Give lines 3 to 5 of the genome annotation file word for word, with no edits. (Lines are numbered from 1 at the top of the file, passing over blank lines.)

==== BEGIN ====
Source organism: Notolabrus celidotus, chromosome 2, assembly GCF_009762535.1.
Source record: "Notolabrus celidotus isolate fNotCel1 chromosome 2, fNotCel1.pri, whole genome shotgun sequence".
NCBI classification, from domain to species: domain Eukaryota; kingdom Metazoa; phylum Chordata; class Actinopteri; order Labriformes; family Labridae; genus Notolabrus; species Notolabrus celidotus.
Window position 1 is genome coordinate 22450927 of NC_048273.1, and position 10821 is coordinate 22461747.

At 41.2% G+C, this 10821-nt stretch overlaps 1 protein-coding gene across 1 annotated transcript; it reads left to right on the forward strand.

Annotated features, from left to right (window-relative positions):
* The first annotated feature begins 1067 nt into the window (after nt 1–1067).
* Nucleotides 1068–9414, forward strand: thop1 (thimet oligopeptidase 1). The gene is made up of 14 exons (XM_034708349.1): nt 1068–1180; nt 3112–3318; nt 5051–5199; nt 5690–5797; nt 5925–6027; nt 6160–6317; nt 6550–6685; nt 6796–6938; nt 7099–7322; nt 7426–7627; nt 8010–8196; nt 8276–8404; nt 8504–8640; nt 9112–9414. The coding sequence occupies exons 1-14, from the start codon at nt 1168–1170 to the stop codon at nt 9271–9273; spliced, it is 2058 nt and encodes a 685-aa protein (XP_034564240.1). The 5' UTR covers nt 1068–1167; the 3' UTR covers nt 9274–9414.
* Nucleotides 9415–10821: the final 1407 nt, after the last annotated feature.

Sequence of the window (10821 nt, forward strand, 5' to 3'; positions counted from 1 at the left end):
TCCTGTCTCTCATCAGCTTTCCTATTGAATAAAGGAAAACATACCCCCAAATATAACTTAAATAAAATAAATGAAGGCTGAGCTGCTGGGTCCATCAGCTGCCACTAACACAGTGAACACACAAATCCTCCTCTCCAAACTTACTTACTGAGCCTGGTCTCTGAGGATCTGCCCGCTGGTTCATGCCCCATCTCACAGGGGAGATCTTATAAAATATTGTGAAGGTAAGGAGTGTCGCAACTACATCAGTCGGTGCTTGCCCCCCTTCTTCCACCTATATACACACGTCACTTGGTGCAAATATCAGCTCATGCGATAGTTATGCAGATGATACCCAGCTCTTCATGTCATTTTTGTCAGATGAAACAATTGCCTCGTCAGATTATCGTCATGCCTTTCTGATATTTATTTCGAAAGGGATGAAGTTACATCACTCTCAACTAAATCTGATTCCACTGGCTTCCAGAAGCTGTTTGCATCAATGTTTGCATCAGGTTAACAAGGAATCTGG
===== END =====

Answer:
NCBI classification, from domain to species: domain Eukaryota; kingdom Metazoa; phylum Chordata; class Actinopteri; order Labriformes; family Labridae; genus Notolabrus; species Notolabrus celidotus.
Window position 1 is genome coordinate 22450927 of NC_048273.1, and position 10821 is coordinate 22461747.

At 41.2% G+C, this 10821-nt stretch overlaps 1 protein-coding gene across 1 annotated transcript; it reads left to right on the forward strand.